These basic differences in SWD and traditional firms impact their long-term potential and the nature of the IPO. As a result SWD and traditional firms are viewed differently by the market and their IPO underwriter. If SWD firms wait until the market determines the winners and losers it will be too late for many to recoup their initial investment. Because traditional firms can make necessary changes after the IPO they can often avoid eventual failure. Moreover, the potentially dramatic long-run return of a small percentage of SWD firms, like Microsoft, as compared to the more broadly distributed long-run market values of traditional firms, makes SWD IPOs more like an option than those of traditional firms. Hence, the early after-market value of SWD firms, relative to their anticipated offer price as set by the firm and their IPO underwriter, would be more positively related to risk, like an option, than traditional firms.

IPOs have been studied for decades and, except for occasionally distinguishing technology firms with an indicator variable, these earlier studies grouped all firms together for the purpose of identifying the factors that affect returns, risk, and likelihood of failure (see Ritter & Welch, 2002, for a synopsis of IPO research). To the best of our knowledge no one has separated issuing firms based on their cost structures when analyzing IPO results. In the following we argue that one way to explain the differences in certain offering details is through an examination of a firm’s cost structure.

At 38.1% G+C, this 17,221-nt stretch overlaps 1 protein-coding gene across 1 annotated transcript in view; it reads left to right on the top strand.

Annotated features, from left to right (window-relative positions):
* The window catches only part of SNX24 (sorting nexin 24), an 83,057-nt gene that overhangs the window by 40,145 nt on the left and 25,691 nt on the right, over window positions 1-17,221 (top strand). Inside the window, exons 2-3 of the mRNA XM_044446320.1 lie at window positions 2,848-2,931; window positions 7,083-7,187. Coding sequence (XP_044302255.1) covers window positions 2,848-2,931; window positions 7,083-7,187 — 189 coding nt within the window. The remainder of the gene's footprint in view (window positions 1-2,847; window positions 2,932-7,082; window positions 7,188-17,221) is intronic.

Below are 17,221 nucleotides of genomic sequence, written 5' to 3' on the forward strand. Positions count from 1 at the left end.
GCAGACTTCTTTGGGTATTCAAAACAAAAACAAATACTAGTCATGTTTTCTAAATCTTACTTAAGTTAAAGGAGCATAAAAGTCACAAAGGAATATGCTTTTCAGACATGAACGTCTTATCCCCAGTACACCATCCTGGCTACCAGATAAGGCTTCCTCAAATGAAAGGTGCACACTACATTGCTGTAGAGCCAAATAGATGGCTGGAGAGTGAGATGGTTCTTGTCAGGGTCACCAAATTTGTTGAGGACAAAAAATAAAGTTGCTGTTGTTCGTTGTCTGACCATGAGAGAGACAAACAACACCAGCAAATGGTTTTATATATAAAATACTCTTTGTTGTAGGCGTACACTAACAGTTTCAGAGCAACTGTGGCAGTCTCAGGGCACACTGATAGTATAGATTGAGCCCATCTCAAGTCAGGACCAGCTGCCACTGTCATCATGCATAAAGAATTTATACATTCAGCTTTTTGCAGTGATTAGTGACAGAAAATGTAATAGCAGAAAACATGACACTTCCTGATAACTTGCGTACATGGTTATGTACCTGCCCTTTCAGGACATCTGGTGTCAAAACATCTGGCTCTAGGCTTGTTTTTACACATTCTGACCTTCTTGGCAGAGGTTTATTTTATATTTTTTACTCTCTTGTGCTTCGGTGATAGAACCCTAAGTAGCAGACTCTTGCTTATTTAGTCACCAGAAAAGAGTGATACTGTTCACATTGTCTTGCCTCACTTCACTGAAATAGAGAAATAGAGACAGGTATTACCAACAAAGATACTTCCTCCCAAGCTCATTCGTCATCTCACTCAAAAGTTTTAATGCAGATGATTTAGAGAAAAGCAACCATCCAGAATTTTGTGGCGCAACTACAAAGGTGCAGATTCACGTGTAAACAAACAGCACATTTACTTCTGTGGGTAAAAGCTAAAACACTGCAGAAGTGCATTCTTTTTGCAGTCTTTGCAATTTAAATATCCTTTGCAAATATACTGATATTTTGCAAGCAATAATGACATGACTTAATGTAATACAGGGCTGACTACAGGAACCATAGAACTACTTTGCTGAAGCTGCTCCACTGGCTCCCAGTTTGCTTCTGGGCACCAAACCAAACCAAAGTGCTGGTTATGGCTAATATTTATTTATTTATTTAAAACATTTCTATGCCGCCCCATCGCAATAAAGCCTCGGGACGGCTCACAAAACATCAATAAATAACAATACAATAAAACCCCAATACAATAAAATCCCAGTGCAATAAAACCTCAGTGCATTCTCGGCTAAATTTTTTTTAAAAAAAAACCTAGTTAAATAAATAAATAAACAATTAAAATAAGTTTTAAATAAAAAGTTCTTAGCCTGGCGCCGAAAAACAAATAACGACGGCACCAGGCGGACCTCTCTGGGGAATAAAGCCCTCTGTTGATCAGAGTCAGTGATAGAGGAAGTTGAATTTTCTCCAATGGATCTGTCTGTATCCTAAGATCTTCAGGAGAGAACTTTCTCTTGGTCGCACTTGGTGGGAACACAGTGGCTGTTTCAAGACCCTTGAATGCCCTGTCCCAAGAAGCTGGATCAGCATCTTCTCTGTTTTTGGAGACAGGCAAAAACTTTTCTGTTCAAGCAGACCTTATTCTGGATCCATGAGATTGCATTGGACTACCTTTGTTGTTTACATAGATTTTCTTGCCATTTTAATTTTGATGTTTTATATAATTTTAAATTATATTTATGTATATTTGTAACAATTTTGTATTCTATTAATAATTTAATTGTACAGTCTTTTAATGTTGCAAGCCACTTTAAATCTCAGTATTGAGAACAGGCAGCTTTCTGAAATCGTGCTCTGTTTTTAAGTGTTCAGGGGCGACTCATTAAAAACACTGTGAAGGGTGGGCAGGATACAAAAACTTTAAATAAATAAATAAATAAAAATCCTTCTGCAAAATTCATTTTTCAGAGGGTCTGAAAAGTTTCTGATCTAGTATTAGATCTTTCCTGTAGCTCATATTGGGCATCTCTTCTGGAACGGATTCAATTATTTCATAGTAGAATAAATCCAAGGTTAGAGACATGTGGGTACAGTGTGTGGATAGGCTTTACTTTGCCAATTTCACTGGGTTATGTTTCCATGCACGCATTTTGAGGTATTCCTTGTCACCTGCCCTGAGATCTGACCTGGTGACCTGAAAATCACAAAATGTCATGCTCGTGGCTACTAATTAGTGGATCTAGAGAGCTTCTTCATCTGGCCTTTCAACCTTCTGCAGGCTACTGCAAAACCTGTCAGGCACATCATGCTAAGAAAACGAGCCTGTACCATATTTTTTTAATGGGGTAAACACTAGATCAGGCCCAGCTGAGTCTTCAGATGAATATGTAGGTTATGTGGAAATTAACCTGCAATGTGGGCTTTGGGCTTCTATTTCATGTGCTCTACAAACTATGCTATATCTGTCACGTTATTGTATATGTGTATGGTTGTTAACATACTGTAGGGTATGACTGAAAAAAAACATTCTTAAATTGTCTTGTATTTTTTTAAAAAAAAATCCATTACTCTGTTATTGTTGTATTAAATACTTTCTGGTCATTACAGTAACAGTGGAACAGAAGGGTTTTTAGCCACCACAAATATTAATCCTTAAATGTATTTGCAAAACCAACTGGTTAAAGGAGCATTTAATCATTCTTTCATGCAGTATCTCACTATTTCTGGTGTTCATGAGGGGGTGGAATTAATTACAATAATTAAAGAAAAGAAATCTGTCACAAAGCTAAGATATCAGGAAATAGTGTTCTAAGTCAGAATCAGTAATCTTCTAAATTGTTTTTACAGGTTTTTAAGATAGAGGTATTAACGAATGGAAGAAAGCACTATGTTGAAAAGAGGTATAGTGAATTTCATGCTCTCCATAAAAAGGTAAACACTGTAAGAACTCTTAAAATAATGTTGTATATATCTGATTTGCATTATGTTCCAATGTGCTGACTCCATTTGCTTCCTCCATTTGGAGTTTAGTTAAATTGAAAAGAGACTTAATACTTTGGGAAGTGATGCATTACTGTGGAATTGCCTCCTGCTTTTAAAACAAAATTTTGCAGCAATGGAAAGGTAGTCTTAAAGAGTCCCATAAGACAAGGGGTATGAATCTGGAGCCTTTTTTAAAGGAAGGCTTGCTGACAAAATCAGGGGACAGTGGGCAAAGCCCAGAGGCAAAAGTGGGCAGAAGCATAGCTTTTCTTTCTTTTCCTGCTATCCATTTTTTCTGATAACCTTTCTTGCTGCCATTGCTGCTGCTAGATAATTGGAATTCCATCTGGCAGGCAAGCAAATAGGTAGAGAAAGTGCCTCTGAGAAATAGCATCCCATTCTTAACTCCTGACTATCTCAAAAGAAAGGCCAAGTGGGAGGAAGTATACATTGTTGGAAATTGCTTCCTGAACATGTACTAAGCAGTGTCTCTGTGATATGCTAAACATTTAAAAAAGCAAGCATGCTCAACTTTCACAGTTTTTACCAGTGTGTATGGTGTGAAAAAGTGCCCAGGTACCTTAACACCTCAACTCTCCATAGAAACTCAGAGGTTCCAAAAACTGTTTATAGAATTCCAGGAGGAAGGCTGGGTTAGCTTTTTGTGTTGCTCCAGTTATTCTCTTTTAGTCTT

These issues have only been addressed indirectly in previous research. Loughran and Ritter (2004), for example, show that firms that issue seasoned securities have falling operating profit to asset ratios following the offering and it is worse for the small issues. However, nearly 15% of the firms were in industries with extremely low marginal costs similar to software companies. The cost structures of these firms and their product market may have been an important factor in explaining the drop in operating profit. As noted earlier, technology/Internet IPOs, where all firms are considered equal regardless of their cost structure, have been studied to some extent, but there is a dearth of research on the relation between cost structure and IPO outcomes. This is the primary issue addressed by this study.

In the following section we review some of the relevant literature and elaborate on the theoretical differences between SWD and traditional firms and how they impact their IPO characteristics. The section culminates in testable hypotheses. The next section describes the data followed by the methods and results. Finally we provide our conclusions along with implications, and directions for future research.